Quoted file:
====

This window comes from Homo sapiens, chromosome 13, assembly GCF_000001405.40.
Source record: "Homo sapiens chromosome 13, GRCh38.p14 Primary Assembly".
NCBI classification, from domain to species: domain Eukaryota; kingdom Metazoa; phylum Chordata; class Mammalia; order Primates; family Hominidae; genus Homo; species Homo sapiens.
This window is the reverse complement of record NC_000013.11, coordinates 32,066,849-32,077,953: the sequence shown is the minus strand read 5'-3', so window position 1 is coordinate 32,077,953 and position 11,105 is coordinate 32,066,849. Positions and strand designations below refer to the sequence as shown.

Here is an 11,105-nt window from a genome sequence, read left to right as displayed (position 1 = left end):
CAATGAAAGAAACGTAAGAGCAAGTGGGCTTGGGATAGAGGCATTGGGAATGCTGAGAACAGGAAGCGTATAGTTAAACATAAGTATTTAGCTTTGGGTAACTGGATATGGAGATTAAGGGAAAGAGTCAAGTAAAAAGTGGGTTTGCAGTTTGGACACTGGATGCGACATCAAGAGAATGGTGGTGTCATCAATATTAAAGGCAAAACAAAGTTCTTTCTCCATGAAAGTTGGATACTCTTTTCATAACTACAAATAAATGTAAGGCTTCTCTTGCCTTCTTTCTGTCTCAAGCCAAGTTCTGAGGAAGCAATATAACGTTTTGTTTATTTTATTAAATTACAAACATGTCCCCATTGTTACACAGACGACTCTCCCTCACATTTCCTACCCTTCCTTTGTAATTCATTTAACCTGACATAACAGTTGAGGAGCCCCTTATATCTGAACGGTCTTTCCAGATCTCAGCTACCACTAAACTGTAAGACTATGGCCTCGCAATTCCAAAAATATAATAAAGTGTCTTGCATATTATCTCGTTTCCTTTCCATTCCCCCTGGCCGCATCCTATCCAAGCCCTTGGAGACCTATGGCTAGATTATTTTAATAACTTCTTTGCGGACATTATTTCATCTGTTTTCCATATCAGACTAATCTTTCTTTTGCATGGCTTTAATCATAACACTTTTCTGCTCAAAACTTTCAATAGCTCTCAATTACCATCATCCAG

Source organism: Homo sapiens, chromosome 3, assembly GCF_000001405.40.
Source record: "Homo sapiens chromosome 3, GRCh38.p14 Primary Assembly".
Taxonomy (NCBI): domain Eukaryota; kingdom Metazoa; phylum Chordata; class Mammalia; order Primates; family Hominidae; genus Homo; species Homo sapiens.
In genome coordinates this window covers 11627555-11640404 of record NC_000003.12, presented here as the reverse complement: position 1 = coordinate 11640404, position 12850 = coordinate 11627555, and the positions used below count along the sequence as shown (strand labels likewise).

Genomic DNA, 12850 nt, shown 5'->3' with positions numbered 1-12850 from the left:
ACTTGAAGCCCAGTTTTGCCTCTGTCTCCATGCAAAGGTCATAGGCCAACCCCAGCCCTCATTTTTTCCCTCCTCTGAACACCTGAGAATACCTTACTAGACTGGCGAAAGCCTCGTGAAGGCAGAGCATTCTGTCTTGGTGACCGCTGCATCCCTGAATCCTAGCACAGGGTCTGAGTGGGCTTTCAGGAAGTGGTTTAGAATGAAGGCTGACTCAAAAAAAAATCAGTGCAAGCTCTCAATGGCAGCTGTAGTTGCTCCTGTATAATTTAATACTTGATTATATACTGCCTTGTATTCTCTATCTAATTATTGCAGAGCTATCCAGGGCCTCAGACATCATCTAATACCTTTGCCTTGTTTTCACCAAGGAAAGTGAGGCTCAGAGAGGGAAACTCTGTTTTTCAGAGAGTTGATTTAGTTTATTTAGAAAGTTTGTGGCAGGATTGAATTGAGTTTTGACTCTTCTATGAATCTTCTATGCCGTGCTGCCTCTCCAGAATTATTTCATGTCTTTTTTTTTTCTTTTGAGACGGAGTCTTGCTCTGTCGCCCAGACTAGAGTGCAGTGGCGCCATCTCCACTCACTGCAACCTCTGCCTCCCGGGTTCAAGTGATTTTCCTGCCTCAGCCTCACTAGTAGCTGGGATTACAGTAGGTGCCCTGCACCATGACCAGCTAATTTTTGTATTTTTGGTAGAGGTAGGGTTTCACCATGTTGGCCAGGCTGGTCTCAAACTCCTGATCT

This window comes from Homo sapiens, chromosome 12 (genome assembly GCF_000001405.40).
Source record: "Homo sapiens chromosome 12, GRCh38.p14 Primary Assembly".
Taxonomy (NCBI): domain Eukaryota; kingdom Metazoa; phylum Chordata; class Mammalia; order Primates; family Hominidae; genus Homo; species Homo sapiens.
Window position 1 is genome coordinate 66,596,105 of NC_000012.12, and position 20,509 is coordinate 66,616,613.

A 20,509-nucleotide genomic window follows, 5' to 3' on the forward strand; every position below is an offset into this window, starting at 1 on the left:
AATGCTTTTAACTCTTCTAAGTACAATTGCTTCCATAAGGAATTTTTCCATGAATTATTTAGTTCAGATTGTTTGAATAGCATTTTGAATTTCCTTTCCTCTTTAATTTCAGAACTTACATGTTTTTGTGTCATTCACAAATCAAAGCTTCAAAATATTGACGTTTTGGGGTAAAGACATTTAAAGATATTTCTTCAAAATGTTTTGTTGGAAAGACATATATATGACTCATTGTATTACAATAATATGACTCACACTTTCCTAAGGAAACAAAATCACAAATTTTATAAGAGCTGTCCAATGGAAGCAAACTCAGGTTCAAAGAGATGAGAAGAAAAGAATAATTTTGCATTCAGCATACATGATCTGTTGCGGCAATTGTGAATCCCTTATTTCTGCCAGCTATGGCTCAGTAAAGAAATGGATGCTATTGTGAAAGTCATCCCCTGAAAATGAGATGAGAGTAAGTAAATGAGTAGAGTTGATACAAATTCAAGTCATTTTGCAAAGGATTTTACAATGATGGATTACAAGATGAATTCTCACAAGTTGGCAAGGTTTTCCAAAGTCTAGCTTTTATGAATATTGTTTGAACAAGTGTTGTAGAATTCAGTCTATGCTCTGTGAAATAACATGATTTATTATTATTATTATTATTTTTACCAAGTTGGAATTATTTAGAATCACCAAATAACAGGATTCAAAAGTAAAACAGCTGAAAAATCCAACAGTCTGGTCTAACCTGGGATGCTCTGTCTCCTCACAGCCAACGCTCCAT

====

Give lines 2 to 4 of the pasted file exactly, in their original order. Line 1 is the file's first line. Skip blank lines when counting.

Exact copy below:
Source record: "Homo sapiens chromosome 13, GRCh38.p14 Primary Assembly".
NCBI classification, from domain to species: domain Eukaryota; kingdom Metazoa; phylum Chordata; class Mammalia; order Primates; family Hominidae; genus Homo; species Homo sapiens.
This window is the reverse complement of record NC_000013.11, coordinates 32,066,849-32,077,953: the sequence shown is the minus strand read 5'-3', so window position 1 is coordinate 32,077,953 and position 11,105 is coordinate 32,066,849. Positions and strand designations below refer to the sequence as shown.